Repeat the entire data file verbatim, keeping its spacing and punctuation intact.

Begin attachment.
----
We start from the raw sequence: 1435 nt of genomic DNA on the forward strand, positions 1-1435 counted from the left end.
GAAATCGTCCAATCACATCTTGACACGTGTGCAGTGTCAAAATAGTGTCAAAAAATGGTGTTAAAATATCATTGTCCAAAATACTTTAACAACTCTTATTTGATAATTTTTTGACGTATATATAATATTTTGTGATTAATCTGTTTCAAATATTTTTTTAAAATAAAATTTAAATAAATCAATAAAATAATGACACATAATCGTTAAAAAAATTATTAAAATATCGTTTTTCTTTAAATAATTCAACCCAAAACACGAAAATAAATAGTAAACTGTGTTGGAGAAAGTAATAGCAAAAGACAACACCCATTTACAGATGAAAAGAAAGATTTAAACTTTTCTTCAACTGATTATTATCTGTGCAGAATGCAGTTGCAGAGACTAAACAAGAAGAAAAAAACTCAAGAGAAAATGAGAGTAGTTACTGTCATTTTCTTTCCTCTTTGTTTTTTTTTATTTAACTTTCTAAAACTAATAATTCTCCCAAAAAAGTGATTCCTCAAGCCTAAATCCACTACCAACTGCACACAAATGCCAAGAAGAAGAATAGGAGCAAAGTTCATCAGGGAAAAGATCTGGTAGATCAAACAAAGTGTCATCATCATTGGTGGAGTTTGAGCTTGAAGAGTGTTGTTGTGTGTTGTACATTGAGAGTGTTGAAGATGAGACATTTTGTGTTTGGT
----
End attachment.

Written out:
We start from the raw sequence: 1435 nt of genomic DNA on the forward strand, positions 1-1435 counted from the left end.
GAAATCGTCCAATCACATCTTGACACGTGTGCAGTGTCAAAATAGTGTCAAAAAATGGTGTTAAAATATCATTGTCCAAAATACTTTAACAACTCTTATTTGATAATTTTTTGACGTATATATAATATTTTGTGATTAATCTGTTTCAAATATTTTTTTAAAATAAAATTTAAATAAATCAATAAAATAATGACACATAATCGTTAAAAAAATTATTAAAATATCGTTTTTCTTTAAATAATTCAACCCAAAACACGAAAATAAATAGTAAACTGTGTTGGAGAAAGTAATAGCAAAAGACAACACCCATTTACAGATGAAAAGAAAGATTTAAACTTTTCTTCAACTGATTATTATCTGTGCAGAATGCAGTTGCAGAGACTAAACAAGAAGAAAAAAACTCAAGAGAAAATGAGAGTAGTTACTGTCATTTTCTTTCCTCTTTGTTTTTTTTTATTTAACTTTCTAAAACTAATAATTCTCCCAAAAAAGTGATTCCTCAAGCCTAAATCCACTACCAACTGCACACAAATGCCAAGAAGAAGAATAGGAGCAAAGTTCATCAGGGAAAAGATCTGGTAGATCAAACAAAGTGTCATCATCATTGGTGGAGTTTGAGCTTGAAGAGTGTTGTTGTGTGTTGTACATTGAGAGTGTTGAAGATGAGACATTTTGTGTTTGGT